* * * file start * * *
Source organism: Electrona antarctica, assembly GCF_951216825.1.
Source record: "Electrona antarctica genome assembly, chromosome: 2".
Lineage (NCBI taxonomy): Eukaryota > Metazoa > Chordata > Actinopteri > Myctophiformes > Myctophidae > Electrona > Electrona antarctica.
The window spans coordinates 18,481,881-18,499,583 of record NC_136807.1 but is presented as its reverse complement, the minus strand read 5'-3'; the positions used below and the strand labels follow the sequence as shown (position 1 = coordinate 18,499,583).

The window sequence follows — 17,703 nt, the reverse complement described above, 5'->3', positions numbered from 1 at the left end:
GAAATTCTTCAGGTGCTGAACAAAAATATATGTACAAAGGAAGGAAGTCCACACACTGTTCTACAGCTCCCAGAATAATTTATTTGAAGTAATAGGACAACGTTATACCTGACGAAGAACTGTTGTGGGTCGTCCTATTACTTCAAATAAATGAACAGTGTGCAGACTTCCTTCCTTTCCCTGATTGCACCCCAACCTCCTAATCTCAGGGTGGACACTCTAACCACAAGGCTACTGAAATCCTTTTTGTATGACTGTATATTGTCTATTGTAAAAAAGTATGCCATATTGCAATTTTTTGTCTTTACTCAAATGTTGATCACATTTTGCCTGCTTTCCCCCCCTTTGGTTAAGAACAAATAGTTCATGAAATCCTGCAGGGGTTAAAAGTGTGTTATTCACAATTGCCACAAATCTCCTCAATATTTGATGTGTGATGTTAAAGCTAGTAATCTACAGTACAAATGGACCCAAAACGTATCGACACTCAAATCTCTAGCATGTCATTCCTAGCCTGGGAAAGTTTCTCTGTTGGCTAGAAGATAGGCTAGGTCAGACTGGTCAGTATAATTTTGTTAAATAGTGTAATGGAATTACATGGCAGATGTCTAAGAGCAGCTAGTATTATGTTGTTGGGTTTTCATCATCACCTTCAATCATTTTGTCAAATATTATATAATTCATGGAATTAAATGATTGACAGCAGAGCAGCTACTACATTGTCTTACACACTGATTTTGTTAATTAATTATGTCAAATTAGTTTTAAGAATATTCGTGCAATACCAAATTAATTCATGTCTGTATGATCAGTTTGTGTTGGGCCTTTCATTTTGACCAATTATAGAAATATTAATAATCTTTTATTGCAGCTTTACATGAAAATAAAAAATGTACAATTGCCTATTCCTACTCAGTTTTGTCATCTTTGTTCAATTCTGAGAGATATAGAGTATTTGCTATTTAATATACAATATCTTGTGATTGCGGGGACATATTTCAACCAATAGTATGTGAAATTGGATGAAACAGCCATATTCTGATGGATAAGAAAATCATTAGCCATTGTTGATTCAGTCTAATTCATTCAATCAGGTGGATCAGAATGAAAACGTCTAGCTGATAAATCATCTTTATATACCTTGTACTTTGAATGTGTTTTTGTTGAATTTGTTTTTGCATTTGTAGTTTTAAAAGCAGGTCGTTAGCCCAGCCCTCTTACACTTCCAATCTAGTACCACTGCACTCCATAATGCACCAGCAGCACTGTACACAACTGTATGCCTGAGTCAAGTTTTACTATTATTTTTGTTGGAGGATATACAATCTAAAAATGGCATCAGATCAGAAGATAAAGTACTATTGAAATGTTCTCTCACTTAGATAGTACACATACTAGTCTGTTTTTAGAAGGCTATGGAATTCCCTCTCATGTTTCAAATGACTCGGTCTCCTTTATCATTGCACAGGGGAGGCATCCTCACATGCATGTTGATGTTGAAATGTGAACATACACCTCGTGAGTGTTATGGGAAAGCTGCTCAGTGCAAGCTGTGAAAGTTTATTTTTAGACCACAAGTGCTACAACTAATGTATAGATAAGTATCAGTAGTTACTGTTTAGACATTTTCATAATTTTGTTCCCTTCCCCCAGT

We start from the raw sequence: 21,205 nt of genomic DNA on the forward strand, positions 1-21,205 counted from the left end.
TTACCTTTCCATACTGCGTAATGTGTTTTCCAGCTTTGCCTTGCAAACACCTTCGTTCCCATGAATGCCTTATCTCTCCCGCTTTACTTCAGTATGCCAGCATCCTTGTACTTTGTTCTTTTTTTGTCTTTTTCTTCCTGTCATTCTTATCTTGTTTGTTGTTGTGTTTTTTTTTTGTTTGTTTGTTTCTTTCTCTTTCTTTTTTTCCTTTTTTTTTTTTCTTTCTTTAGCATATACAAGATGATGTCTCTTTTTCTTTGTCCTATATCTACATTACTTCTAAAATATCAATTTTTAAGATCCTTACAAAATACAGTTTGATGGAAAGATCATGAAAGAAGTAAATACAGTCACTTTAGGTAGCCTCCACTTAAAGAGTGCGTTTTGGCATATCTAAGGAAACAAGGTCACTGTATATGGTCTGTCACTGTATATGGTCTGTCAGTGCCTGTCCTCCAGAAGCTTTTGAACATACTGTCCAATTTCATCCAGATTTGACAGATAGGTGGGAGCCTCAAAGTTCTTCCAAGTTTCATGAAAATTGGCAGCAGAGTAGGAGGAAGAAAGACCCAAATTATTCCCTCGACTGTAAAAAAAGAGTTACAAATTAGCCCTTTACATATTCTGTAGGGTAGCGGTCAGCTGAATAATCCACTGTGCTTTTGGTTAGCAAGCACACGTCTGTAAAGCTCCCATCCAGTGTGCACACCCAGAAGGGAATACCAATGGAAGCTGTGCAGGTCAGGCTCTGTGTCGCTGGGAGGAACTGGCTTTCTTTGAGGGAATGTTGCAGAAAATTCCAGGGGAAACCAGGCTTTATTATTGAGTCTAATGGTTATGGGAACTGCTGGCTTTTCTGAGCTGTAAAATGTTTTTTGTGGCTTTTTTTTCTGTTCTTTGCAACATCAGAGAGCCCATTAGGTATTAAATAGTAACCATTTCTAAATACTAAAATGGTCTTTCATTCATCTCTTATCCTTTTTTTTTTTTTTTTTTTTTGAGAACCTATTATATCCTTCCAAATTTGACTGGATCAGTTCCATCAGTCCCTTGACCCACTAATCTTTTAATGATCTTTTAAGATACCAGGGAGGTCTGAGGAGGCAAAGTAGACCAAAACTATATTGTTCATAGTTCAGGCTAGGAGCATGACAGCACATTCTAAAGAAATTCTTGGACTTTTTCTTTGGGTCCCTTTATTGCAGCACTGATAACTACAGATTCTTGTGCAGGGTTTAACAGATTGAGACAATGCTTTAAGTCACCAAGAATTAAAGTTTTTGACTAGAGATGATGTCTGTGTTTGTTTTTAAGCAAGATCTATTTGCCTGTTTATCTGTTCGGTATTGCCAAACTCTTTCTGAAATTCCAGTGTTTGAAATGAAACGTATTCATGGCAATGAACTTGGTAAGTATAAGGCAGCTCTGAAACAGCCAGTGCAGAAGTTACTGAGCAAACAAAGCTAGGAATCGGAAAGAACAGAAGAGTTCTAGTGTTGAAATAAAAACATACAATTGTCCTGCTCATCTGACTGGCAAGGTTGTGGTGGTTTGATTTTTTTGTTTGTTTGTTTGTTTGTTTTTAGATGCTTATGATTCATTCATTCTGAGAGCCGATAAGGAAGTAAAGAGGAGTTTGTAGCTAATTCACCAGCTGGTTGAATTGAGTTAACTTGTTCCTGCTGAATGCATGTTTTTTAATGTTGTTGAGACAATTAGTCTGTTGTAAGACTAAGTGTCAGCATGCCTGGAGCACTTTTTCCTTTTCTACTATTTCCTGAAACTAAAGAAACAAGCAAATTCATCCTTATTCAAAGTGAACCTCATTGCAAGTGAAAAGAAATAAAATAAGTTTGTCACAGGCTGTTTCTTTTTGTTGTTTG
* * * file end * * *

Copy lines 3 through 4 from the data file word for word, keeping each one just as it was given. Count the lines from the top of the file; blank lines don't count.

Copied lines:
Lineage (NCBI taxonomy): Eukaryota > Metazoa > Chordata > Actinopteri > Myctophiformes > Myctophidae > Electrona > Electrona antarctica.
The window spans coordinates 18,481,881-18,499,583 of record NC_136807.1 but is presented as its reverse complement, the minus strand read 5'-3'; the positions used below and the strand labels follow the sequence as shown (position 1 = coordinate 18,499,583).